Problem is that I can't ALT+TAB out and get it to STAY out at Desktop resolution.

And for whatever reason, when it automatically ALT+TAB's back in AT DESKTOP RESOLUTION ONLY, everything gets released/recreated, but my DirectInput doesn't work anymore even though it should have been destroyed and recreated as well. I also tested this withOUT DirectInput completely, and it does the same thing, so it's not DirectInput causing the problem.

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This sounds suspiciously similar to a problem we encountered on Deus Ex 2 and Thief 3.

We found that Alt-Tabbing away from full-screen mode, but only on Windows XP and only when game resolution was the same as the desktop resolution, had weird problems. Never happened on other OSes, never happened when the game's video mode differed from the desktop's, made no difference whether it was an ATI card or an NVIDIA card or one driver version versus another.

In our case, when you Alt-Tabbed away, one of two things would happen. Half the time the 3D hardware would continue rendering the end of the previous frame, even though GDI had taken over and redrawn the desktop. Typically you would see parts of the HUD (since they were drawn last) on top of Visual Studio or whatever else you had on the desktop. GDI and the 3D hardware were basically stepping on one another.

The other half of the time you would find yourself looking at the previous frame. GDI and User32 believed that they were in control of the primary buffer -- the cursor would change as you moved it around, you could click and everything, you just couldn't see anything because you were actually looking at the game's previous back buffer. And this is because GDI was drawing to the front buffer, which was not visible!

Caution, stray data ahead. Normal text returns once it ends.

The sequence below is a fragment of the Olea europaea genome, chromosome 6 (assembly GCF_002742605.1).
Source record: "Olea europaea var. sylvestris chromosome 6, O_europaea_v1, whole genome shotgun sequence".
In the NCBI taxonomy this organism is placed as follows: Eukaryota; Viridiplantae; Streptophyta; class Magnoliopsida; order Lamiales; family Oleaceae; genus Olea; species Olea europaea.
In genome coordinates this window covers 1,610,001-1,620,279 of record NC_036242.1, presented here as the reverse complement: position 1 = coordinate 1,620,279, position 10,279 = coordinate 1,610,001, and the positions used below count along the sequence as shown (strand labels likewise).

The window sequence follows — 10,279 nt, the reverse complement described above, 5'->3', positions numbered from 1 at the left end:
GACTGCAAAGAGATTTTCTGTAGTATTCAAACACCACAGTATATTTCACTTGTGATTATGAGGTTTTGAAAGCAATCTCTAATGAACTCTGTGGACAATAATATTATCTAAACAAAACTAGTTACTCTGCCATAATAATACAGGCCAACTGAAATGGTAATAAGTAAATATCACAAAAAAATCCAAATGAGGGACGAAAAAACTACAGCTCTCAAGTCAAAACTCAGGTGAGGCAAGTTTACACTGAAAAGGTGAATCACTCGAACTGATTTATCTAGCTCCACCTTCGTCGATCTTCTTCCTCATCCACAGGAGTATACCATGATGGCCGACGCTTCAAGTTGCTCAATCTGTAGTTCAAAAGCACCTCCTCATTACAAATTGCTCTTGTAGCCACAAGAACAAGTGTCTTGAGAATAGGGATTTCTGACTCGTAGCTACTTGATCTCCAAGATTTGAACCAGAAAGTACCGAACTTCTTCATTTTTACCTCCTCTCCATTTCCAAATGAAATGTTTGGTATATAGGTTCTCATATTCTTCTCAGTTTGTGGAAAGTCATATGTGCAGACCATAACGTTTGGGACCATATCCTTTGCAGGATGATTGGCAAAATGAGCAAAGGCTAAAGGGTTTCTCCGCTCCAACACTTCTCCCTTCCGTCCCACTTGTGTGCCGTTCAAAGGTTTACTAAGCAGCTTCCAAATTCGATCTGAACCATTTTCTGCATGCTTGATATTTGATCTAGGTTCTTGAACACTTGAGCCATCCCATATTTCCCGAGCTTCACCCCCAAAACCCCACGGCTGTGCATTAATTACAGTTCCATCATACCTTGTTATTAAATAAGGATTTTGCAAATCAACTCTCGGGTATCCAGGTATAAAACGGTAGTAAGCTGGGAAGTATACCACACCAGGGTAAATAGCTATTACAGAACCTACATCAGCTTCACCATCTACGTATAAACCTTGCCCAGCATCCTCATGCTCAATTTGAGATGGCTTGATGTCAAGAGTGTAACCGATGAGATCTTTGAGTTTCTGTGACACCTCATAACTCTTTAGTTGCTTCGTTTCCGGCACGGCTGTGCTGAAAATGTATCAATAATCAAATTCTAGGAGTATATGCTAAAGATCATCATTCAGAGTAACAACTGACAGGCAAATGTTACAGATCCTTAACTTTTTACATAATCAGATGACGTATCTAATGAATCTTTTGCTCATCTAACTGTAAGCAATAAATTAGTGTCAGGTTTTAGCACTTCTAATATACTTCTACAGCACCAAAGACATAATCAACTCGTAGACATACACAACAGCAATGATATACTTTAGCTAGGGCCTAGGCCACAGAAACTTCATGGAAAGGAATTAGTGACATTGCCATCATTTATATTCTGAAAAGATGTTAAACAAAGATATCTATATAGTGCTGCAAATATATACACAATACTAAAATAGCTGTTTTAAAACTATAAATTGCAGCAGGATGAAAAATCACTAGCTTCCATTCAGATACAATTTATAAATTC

It's 50-50 because we had two buffers. Half the time you were looking at the front buffer and half the time you were looking at the game's back buffer.

This is not rational, understandable behavior, even for a buggy D3D app -- unless perhaps you're interfering with the runtime's view of the message queue, which can only happen by subclassing the focus window, which we were definitely not doing. And even then, why would it be OS- and resolution-specific?

But we were unsuccessful in pleading the case that this might, just might possibly be a runtime bug, not an app bug. And so you'll note that the release notes in these games say that Alt-Tabbing away from the game is not supported.

I'm not sure, but from the description I'm inclinded to think that you've encountered the same bug. And while I can't be 100% sure, I'm 99.9% convinced that this is not an app bug, it is a runtime or OS bug. And I absolutely DO NOT make that sort of judgment lightly. I spent hours and hours trying to narrow this down as our bug before I redirected my suspicion.

You can report this to directx@microsoft.com as a bug, but be prepared to go through the same rigamarole -- are you doing this, are you doing that, and eventually they might give up and stop responding. Perhaps if you include my post here, it will lend some credibility to the possibility -- however remote it may seem to them -- that this is a runtime/OS bug.

If you can send me the code, I'll be happy to take a look and see if it's the same kind of issue. It certainly sounds like it.

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Quote:
 Another very interesting thing I noticed..my APP keeps running even as its ALT+TABBED out. Like, my Render function keeps calling since my ValidateDevice is NOT detecting failure in the TestCooperativeLevel.

Yes, this is even more consistent with my experience. Under these circumstances, the device would mysteriously not be lost.

There definitely seems to be some confusion here between D3D and GDI as to who owns the card. And that is NOT an app bug.

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Okay, after more testing, I agree. This is not an app bug.

I put in a generic pause call of 50ms in my ValidateDevice function. Although this severely slows down execution speed, when I ALT+TAB out, I can SEE my desktop for a brief second before it ALT+TAB's back in. According to the debugstrings I'm outputting while running, TestCooperativeLevel is returning true on ALT TAB OUT! (of course it doesn't do that when it's not the desktop resolution)